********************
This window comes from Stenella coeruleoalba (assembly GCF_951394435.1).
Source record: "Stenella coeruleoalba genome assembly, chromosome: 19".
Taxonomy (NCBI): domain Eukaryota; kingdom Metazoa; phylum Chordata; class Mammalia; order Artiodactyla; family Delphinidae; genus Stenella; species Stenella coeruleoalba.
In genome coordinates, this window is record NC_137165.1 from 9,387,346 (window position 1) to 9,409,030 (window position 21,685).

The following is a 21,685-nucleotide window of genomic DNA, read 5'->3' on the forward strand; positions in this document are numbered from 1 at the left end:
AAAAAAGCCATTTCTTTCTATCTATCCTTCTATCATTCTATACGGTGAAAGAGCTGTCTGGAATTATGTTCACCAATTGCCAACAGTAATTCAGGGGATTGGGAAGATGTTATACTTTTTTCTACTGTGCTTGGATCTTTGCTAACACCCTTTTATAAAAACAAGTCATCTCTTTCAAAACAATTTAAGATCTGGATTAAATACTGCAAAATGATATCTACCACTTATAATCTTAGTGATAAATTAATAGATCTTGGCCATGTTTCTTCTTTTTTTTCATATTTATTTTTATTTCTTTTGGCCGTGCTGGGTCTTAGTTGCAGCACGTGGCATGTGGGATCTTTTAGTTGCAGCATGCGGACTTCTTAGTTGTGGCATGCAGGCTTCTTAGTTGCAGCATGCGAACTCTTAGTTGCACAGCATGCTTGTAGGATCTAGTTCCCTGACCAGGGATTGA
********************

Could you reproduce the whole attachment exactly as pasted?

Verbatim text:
This window comes from Stenella coeruleoalba (assembly GCF_951394435.1).
Source record: "Stenella coeruleoalba genome assembly, chromosome: 19".
Taxonomy (NCBI): domain Eukaryota; kingdom Metazoa; phylum Chordata; class Mammalia; order Artiodactyla; family Delphinidae; genus Stenella; species Stenella coeruleoalba.
In genome coordinates, this window is record NC_137165.1 from 9,387,346 (window position 1) to 9,409,030 (window position 21,685).

The following is a 21,685-nucleotide window of genomic DNA, read 5'->3' on the forward strand; positions in this document are numbered from 1 at the left end:
AAAAAAGCCATTTCTTTCTATCTATCCTTCTATCATTCTATACGGTGAAAGAGCTGTCTGGAATTATGTTCACCAATTGCCAACAGTAATTCAGGGGATTGGGAAGATGTTATACTTTTTTCTACTGTGCTTGGATCTTTGCTAACACCCTTTTATAAAAACAAGTCATCTCTTTCAAAACAATTTAAGATCTGGATTAAATACTGCAAAATGATATCTACCACTTATAATCTTAGTGATAAATTAATAGATCTTGGCCATGTTTCTTCTTTTTTTTCATATTTATTTTTATTTCTTTTGGCCGTGCTGGGTCTTAGTTGCAGCACGTGGCATGTGGGATCTTTTAGTTGCAGCATGCGGACTTCTTAGTTGTGGCATGCAGGCTTCTTAGTTGCAGCATGCGAACTCTTAGTTGCACAGCATGCTTGTAGGATCTAGTTCCCTGACCAGGGATTGA